Sun Prairie resident honored as Wisconsin Elementary Teacher of Year

Every day is exciting when you’re helping elementary students express their creativity, but Thursday was more exciting that usual for Jefferson art teacher Chelsea Miller, who was honored in a surprise reception naming her Wisconsin Elementary Teacher of the Year.

The ceremony took place at Jefferson High School, with the honors being presented by State Superintendent Carolyn Stanford Taylor.

“The love you are showing is outstanding,” Stanford Taylor told the students. “It shows that this honor is so deserved.”

Out of more than 60,000 educators statewide, being named Wisconsin Teacher of the Year is something extraordinary, Stanford Taylor said. Recipients go beyond excellence in their subject area to provide opportunity for all, working toward equity for diverse students with diverse needs.

As part of the honor, the educator will receive $3,000 from the Herb Kohl Education Foundation.

Sun Prairie resident Miller, who teaches art at the School District of Jefferson’s Sullivan and West elementary schools, said she was honored and humbled by the award.

Choked up and with tears in her eyes, the honoree thanked the students, staff and community for all of their support, saying, “We couldn’t do the things we do without you.”

Unbeknownst to the honoree, some of Miller’s biggest supporters came out for the ceremony and at this point, they popped out from behind the curtain to join her on stage.

That included her mom and dad Tina and James Liebetrau, her husband Matt Miller and children Hadley, 3, and Hudson, 1 ½, along with her teaching mentor, Tish Kopish.

An educator in the School District of Jefferson since 2010, Miller began her career teaching at the middle school level in the Kettle Moraine School District and then spent two years in Platteville coaching cheerleading and working as a one-on-one paraprofessional for a little girl with Down’s Syndrome.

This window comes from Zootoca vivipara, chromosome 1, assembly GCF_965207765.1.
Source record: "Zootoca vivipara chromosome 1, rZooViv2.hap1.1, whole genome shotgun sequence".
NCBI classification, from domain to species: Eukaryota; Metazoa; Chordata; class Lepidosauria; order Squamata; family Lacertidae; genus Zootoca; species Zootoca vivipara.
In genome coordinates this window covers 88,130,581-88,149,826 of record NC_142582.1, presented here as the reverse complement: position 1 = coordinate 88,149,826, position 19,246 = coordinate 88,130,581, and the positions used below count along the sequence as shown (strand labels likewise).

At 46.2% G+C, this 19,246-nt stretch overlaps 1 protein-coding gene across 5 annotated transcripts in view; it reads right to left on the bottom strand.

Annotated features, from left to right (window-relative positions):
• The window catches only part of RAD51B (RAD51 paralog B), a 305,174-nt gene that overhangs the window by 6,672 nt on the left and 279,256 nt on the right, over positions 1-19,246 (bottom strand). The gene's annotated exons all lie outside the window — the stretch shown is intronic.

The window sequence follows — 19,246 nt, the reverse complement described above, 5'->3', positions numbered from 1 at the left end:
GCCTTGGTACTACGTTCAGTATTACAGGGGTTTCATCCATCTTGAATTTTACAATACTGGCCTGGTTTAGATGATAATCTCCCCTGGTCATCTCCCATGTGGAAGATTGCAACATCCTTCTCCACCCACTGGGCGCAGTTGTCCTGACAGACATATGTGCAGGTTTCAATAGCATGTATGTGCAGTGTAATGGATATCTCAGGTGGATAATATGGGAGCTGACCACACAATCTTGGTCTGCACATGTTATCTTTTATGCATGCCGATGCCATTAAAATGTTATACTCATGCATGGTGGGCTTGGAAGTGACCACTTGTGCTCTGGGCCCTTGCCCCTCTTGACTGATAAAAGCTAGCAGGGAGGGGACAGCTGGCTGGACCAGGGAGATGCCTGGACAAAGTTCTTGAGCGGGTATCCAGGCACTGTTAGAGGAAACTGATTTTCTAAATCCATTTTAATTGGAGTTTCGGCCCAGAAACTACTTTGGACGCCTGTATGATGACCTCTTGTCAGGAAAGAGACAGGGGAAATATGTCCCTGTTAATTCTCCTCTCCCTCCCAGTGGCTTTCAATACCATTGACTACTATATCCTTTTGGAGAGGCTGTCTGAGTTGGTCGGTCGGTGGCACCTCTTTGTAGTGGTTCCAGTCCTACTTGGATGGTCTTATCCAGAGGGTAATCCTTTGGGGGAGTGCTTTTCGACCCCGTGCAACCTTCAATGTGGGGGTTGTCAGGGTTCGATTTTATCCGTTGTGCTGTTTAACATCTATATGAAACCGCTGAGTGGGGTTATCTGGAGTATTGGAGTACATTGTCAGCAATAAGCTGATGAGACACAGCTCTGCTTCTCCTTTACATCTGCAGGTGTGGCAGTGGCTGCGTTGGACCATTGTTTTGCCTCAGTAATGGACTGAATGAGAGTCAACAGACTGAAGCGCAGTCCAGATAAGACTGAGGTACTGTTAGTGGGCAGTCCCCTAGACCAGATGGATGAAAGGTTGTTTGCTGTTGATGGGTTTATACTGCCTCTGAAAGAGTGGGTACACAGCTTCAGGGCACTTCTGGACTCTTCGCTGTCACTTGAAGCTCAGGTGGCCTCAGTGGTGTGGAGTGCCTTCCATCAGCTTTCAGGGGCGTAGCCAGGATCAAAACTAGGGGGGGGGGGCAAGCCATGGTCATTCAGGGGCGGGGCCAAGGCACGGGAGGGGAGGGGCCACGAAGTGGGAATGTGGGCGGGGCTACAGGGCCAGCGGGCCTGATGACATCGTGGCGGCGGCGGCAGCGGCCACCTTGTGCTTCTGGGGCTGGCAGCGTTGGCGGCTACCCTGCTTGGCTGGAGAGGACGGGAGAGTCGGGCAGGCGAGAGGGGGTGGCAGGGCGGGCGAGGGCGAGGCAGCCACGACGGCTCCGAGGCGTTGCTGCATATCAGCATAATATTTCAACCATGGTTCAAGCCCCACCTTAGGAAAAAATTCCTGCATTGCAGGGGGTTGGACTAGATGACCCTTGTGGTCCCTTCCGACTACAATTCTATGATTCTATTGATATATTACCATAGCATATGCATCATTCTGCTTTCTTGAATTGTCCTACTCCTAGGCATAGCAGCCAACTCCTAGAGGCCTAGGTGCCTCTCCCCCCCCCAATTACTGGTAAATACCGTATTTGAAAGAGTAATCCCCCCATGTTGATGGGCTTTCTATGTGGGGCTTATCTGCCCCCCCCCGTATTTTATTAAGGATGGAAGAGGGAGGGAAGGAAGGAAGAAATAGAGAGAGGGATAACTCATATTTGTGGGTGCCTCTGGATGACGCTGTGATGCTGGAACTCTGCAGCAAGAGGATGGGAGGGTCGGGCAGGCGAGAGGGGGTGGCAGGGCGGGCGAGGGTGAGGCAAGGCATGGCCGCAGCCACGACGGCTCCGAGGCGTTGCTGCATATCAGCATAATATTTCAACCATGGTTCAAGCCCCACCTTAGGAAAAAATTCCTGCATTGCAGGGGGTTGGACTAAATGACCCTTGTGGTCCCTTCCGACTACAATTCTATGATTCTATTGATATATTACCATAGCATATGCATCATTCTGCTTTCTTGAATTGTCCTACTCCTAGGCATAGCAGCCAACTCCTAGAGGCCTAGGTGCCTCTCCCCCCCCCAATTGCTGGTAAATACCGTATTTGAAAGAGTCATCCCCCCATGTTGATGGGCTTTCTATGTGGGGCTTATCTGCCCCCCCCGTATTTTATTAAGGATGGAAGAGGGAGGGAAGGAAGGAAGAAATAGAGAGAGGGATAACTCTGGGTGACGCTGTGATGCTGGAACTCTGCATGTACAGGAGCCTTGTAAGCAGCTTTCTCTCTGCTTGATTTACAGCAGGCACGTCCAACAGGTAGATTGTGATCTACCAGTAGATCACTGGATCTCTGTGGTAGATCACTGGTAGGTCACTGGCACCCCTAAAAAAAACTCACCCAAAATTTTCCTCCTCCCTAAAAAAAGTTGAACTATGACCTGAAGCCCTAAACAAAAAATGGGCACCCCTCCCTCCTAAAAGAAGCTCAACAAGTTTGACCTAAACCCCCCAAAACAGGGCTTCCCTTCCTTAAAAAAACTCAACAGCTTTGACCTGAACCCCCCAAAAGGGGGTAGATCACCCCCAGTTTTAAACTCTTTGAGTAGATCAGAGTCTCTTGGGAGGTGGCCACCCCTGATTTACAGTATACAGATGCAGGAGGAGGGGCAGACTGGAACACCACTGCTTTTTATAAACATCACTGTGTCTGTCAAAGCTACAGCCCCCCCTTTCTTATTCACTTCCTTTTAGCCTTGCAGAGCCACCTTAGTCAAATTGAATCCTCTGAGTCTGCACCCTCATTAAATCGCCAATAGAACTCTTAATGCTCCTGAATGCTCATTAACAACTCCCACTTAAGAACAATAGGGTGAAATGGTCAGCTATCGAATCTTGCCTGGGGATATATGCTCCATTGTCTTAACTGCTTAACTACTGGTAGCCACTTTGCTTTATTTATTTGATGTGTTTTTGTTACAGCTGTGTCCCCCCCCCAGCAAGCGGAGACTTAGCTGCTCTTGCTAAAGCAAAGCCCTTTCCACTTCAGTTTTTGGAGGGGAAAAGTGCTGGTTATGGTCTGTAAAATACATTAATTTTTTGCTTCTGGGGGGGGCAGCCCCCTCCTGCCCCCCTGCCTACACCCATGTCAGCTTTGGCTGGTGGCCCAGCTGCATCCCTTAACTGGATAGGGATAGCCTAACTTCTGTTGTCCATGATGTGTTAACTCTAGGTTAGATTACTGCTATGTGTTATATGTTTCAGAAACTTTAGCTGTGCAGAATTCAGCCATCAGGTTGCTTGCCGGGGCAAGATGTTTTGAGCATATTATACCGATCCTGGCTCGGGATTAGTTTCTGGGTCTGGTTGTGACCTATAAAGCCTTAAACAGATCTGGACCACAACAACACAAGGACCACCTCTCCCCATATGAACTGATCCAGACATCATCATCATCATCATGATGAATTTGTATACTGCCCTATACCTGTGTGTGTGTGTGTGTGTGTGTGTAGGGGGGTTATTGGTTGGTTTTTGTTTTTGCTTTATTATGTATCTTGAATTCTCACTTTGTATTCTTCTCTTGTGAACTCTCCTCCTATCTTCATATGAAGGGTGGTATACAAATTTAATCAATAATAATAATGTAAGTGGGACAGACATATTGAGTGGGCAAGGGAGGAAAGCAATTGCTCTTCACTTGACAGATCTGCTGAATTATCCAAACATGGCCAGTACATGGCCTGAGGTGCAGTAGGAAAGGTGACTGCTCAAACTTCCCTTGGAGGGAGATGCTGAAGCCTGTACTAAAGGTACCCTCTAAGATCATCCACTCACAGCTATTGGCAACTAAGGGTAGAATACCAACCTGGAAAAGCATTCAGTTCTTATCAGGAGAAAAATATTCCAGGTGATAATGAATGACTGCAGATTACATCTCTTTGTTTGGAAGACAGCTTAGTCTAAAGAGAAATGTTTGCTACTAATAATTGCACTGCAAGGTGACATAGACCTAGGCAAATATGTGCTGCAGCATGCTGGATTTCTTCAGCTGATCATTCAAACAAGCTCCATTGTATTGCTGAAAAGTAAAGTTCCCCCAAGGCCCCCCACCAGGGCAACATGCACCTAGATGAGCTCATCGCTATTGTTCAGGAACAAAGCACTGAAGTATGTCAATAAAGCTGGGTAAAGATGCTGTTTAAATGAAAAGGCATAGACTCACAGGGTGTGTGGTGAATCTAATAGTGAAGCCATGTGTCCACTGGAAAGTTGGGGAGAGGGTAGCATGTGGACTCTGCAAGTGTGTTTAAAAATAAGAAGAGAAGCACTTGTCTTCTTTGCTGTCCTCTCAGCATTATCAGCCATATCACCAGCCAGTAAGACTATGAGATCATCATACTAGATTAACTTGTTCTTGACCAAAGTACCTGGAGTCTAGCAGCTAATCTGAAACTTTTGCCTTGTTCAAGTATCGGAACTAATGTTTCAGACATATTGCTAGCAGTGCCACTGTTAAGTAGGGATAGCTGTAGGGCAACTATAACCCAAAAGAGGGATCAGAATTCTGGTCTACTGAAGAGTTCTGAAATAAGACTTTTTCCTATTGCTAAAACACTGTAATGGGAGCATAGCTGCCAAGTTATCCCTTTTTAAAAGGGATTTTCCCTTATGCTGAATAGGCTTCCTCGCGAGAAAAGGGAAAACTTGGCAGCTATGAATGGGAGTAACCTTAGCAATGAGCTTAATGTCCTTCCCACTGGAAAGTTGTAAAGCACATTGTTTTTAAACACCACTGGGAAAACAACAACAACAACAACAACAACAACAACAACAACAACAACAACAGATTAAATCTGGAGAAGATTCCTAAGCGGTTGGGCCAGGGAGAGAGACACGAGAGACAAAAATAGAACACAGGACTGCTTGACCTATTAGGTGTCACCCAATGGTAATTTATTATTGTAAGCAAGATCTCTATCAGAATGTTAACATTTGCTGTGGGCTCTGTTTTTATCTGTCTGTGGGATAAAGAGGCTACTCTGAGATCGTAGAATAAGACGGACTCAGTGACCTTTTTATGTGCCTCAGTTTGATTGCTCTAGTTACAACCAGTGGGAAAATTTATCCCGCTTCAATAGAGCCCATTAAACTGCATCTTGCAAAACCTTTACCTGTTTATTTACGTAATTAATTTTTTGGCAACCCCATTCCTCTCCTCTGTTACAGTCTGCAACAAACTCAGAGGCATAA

In 2010, she started as a part-time art teacher at Sullivan Elementary School. In 2011, her position was expanded to include West Elementary School, making it full time.

In the years since, Miller has had a tremendous impact on area students, not just in the classroom, but also through summer school enrichment courses and several innovative clubs that have touched people throughout the district and beyond.

Miller said she always wanted to become a teacher. After graduating from Janesville Craig High School, Miller went on to the University of Wisconsin-Oshkosh, becoming certified to teach art “birth to 21.”

Miller now spends two-thirds of her time at West and one-third at Sullivan. Along with teaching elementary art at all levels, she also coordinates Stained Glass Club, Crochet Club and Construction Club, and is working on starting a new Mosaic Club.

In addition, she coordinates numerous school activities, such as school art nights and Veterans’ Day assemblies, and she took a lead role in establishing nine Little Free Libraries throughout the area to provide people in the rural areas of the district with better access to books.

Miller is currently working on her master’s degree through the University of Wisconsin-Whitewater and set to finish December 2020.

Miller’s two principals, Mike Howard at West and Nick Skretta at Sullivan, had the highest of praise for Miller, praise which Miller reflected right back, said she is so pleased to be working at the Jefferson schools, with such a wonderful staff and supportive administration.

“Mr. Howard said to me the other day, ‘How cool is it that we have a Stained Glass Club?’” Miller related. “But really, how cool is it that I have administrators who saw this as an opportunity and instead of shutting the idea down, did everything they could to make it happen?”

“I have never worked with better leaders,” Miller said of the two principals and Jefferson school district Superintendent Mark Rollefson.